If You Don’t Ask For A Link You Won’t Get One – Get Your Staff Engaged In Link Building

Clive Lobo

Christopher KataAs the owner of a business trying to increase traffic and sales from your corporate website you and your employees need to be thinking about link building all the time. You should be meeting with key staff and ensuring they understand why a link is important, how easy it can be to get one, and While on page search engine optimization is important, it’s the quality links and anchor text that really get the rankings climbing. In sales the saying goes, if you don’t ask for the deal, you won’t get the deal. Link building is the same – you have to ask for the link, even if you think you’re going to get one any way. Don’t assume that you’ll get one.

Links can come from anywhere in your business and every employee is going to have the opportunity at some time to ask for one. Here is a list of examples where your employees could be getting you a link if they stop to think about it, and ask for one:

  1. Charitable Sponsorships. If you’re company sponsors charities, events, athletes, you name it – odds are there is a website setup with a page to thank sponsors. Know what your anchor text should be, and URL and be sure to ask them to put it on their website. They may not know the value of the link – but it’s a tremendous way to say thank you!
  2. Business Partners. If you’ve aligned yourself with other businesses to deliver services, or co marketing you need to get links from one another. While reciprocal links are not as powerful as one way links, they are still worth obtaining as they deliver some value, and also serve to keep the mix of links natural looking to the search engines.
  3. Reseller Agreements. If you’ve made arrangements to resell services you should definitely request a link or branded page on that resellers site.
  4. Business Awards. There are many business related awards at various levels including things such as Canada’s 50 Best, Brahnam 300, Profit 100, and I am sure there are many more in Canada and the US. Besides the obvious business benefit of being listed, you’ll get a link to your site! You should become familiar with the awards you may qualify for and actively pursue them.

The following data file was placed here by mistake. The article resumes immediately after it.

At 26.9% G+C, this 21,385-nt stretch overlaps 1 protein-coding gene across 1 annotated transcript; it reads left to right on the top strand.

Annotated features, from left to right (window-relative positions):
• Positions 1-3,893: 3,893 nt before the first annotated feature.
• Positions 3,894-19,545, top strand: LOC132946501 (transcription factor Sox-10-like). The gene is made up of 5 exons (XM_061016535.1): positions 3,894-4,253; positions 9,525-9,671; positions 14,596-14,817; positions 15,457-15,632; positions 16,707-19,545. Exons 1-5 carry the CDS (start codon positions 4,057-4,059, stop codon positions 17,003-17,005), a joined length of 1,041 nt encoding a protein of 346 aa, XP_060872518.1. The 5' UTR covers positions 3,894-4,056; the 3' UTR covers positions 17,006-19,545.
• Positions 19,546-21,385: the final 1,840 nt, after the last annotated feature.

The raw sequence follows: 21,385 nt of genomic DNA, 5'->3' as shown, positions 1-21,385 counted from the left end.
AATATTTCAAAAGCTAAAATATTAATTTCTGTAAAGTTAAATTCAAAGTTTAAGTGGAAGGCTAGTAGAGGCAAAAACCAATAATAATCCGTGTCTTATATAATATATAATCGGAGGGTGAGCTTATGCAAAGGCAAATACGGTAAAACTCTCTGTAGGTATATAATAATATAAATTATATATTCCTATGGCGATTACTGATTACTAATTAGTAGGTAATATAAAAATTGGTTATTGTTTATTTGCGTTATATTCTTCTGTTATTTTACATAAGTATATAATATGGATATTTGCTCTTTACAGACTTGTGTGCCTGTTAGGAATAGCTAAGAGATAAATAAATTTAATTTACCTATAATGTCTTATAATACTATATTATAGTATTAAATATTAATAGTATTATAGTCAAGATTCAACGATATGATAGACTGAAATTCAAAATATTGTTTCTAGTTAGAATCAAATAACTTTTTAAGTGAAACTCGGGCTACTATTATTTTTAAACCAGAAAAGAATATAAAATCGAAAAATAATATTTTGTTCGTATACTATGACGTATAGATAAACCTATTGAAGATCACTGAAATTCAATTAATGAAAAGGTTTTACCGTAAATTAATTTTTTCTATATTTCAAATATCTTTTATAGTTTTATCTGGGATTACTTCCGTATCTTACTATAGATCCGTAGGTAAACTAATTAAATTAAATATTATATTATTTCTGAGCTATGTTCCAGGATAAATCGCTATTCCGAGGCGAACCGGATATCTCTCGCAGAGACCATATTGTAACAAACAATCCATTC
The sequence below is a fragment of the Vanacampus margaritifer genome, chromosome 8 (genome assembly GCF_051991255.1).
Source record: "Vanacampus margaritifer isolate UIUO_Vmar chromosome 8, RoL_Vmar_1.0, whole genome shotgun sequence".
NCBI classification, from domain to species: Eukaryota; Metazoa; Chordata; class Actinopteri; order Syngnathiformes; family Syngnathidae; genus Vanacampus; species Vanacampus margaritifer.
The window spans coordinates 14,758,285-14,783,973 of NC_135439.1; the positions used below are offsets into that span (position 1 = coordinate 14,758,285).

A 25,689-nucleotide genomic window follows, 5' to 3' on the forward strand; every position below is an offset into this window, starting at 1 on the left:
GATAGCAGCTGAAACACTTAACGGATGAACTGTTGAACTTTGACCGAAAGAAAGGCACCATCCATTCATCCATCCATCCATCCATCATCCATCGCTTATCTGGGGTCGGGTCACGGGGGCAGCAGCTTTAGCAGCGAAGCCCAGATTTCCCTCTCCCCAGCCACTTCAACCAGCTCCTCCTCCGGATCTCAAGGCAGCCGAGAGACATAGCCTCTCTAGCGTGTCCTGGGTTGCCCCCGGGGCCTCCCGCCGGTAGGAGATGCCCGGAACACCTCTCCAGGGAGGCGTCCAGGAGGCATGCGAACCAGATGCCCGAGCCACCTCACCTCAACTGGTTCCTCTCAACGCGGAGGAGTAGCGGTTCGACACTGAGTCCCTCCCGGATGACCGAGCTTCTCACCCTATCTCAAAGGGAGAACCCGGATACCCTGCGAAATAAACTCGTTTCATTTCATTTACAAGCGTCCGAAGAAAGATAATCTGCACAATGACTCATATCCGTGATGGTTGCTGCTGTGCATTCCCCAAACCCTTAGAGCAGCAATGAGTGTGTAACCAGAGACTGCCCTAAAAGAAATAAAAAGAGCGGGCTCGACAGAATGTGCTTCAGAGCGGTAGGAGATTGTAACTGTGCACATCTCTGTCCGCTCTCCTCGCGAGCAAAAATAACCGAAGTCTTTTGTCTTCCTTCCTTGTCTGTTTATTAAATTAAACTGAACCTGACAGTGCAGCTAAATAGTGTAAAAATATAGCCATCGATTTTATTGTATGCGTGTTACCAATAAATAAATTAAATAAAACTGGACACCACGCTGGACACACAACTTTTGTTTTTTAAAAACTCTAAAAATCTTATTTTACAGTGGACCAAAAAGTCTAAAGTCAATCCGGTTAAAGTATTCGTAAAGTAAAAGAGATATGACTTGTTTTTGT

5. Press Releases. Most companies issue Press Releases. Some even post them on their website. However, you need to make sure you staff is including anchor text and hyperlinks to your site within these Press Releases, and issue them as PDF’s or HTML, both on your website, but also to the Online Press Release sites. Note: Search engines can index PDF content as long as the text is text based, and not a scanned graphic. Any hyperlinks in the document will be indexed as well!
  6. Industry Research. Some employees are engaged in researching online and perhaps even participating in forums. If they are reading blogs or forums these are perfect opportunities to leave blog comments pointing to your site, and forum responses with signatures that do the same.
  7. Interviews. From time to time your company, or staff may be interviewed about your business or your industry expertise. Whatever the case make sure you request a hyperlink with specific anchor text be included with the article as many of these stories wind up on websites.
  8. News Articles. Much like the Interviews, if you are referenced in an article be sure to ask for a link.
  9. White Papers / Articles. If you have staff writing whitepapers and articles be sure they know to include appropriate links and anchor text back to your site. They should also know to submit the articles to all of the relevant article submission sites.
  10. Customers. When the time is right, always approach your customers for a link from their website. If you’ve done your job well they won’t mind!

Now that we’ve established the various opportunities available to obtain a link, lets have a look at what a well constructed link should consist of. A well constructed link should consist of the following components:

  • Anchor Text: This is the text that the user reads and clicks to follow the link. You want to avoid using your company name if possible and use one of your more important keywords instead.
  • URL: The destination URL – this is the link. Try not to link directly to your home page but rather to a page in your site relevant to the topic of the Anchor Text.
  • Title: A short description of the link.

So, when you’re requesting a link be sure to provide the Anchor Text, Title, and Destination URL to be used – don’t leave it up to the person who is giving you the link!

Here is a picture of a what a well constructed hyperlink looks like with the above three elements. Click the thumbnail to see the full diagram.
Diagram of a well constructed link

Clive Lobo

Spark’s resident boss man, Clive possesses the very nature of an entrepreneurial spirit.

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